Introduction 1: The Important Bird Area Concept
Important Bird Areas (IBAs) form a worldwide network of sites for the conservation of birds. When complete, this global network is likely to comprise around 15,000 IBAs covering some 10 million km2 (c.7% of the world’s land surface) identified on the basis of about 40% of the world’s bird species. The effective conservation of these sites will contribute substantially to the protection of the world's biological diversity.
As of March 2006 over 8000 IBAs have been identified, mapped and documented in 178 countries and at sea by BirdLife. 65 National IBA Inventories and five Regional Directories (covering Europe, Middle East, Africa, Asia and the Tropical Andes) have been published with regional inventories to be completed for the Americas, the Pacific and Antarctica by 2008. Marine IBA identification is ongoing.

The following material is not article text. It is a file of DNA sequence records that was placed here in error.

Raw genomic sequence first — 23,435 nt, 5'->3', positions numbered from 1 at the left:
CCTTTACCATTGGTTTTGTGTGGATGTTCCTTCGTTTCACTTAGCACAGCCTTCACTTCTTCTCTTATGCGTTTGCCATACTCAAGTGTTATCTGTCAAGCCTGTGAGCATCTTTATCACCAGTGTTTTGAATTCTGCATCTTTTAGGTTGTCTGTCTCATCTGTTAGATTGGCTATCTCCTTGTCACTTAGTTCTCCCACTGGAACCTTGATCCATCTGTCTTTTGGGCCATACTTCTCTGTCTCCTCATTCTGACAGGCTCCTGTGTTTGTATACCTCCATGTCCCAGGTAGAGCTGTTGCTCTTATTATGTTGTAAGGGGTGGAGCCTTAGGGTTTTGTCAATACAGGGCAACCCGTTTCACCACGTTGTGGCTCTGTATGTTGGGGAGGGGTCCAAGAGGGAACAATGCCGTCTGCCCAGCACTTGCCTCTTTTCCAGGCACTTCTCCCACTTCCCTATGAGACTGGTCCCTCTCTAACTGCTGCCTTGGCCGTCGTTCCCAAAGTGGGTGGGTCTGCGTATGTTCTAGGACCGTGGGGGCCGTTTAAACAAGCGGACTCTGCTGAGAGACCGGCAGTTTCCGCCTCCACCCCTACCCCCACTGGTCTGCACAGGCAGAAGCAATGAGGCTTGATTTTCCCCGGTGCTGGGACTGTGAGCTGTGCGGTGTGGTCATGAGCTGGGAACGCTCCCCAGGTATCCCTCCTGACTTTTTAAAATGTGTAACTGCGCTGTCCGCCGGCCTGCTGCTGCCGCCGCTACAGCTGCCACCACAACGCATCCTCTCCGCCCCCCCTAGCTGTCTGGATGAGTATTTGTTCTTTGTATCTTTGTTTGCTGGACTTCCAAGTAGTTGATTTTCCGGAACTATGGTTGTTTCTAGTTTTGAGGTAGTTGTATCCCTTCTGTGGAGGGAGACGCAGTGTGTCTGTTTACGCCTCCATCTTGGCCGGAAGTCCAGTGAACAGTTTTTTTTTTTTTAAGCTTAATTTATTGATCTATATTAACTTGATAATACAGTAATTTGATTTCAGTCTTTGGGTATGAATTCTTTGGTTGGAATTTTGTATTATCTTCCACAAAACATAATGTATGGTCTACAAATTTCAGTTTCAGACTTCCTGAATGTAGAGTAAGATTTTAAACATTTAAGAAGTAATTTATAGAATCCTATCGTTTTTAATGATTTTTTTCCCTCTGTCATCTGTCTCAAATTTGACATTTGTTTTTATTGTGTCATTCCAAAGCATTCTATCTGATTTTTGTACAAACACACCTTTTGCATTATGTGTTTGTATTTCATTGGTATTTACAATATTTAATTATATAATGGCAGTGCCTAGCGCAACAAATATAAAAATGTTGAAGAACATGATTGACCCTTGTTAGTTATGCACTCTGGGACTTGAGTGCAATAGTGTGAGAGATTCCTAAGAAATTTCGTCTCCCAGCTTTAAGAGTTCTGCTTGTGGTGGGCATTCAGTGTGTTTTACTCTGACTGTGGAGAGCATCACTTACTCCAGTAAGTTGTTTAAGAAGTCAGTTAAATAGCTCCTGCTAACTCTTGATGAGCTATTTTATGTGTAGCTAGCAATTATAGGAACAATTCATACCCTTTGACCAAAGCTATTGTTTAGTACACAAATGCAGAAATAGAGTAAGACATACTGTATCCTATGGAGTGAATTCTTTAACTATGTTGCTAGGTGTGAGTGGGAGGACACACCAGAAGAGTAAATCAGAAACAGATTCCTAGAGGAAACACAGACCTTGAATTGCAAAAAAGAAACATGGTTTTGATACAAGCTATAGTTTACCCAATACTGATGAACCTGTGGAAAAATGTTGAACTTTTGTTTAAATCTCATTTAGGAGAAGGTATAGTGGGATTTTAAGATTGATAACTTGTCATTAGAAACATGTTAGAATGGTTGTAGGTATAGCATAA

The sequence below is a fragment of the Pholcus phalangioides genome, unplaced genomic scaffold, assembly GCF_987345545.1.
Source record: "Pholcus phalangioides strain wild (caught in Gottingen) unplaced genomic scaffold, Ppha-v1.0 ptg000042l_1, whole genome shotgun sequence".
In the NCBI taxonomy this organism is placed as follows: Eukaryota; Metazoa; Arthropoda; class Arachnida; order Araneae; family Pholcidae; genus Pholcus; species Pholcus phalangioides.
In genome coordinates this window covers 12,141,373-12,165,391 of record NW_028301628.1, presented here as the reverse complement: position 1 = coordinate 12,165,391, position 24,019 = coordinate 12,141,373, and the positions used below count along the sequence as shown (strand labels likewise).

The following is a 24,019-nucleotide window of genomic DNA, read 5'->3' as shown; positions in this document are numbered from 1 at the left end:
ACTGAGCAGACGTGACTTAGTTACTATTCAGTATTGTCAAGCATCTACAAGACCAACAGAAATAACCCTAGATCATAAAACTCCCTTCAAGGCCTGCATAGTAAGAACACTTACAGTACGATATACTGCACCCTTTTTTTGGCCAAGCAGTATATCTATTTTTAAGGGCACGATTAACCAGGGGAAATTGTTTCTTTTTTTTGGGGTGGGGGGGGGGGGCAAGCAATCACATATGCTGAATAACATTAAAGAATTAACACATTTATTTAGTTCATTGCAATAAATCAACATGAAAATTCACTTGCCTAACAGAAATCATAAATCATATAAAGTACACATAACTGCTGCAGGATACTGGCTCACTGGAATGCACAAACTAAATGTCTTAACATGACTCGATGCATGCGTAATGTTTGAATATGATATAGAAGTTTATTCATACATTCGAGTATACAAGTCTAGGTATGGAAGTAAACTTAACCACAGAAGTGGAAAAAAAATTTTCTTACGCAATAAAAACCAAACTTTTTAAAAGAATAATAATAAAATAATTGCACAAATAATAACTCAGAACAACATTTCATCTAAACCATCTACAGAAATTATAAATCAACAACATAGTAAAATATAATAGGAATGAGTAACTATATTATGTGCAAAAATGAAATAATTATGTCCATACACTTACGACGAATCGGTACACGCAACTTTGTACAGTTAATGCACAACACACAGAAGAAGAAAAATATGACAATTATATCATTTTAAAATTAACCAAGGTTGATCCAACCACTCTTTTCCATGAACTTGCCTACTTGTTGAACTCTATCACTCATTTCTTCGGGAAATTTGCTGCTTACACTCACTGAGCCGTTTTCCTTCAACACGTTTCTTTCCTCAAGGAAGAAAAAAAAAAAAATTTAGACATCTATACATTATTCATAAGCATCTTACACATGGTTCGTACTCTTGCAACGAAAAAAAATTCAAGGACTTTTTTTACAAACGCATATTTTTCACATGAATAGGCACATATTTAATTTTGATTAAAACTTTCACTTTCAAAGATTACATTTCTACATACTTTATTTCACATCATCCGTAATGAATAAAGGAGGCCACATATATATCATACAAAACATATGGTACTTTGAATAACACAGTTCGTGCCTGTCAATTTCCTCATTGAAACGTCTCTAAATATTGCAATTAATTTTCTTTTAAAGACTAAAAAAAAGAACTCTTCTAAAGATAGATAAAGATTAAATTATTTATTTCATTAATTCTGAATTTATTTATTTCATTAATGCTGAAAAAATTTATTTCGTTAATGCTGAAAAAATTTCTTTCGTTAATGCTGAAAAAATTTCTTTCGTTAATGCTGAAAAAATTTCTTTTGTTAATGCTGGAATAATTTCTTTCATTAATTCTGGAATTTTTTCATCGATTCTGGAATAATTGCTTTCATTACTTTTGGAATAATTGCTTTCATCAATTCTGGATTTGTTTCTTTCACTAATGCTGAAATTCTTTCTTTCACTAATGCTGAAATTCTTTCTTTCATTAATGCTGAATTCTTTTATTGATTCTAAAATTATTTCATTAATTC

Much progress has been made towards conservation of IBAs following their identification. The BirdLife Partnership itself owns/manages more than 6,344 individual reserves, the majority of them IBAs. Half of all IBAs in the European Union have been given Special Protection Area status under the EU Council Directive on the Conservation of Wild Birds, over 60% of Africa's IBAs are wholly or partly included in official Protected Areas while analyses of the IBA networks in Europe, Africa and Asia have shown that 3,780 IBAs in these regions potentially qualify as Ramsar sites under the Convention on Wetlands, of which 705 (18%) are currently officially recognised as such. These studies, undertaken with the endorsement of the Secretariat of the Ramsar Convention, are guiding efforts for designation of new sites.
- BirdLife's Important Bird Area programme
- Tools and guidelines for Conservation of Important Bird Areas in Africa (PDF, 235KB)
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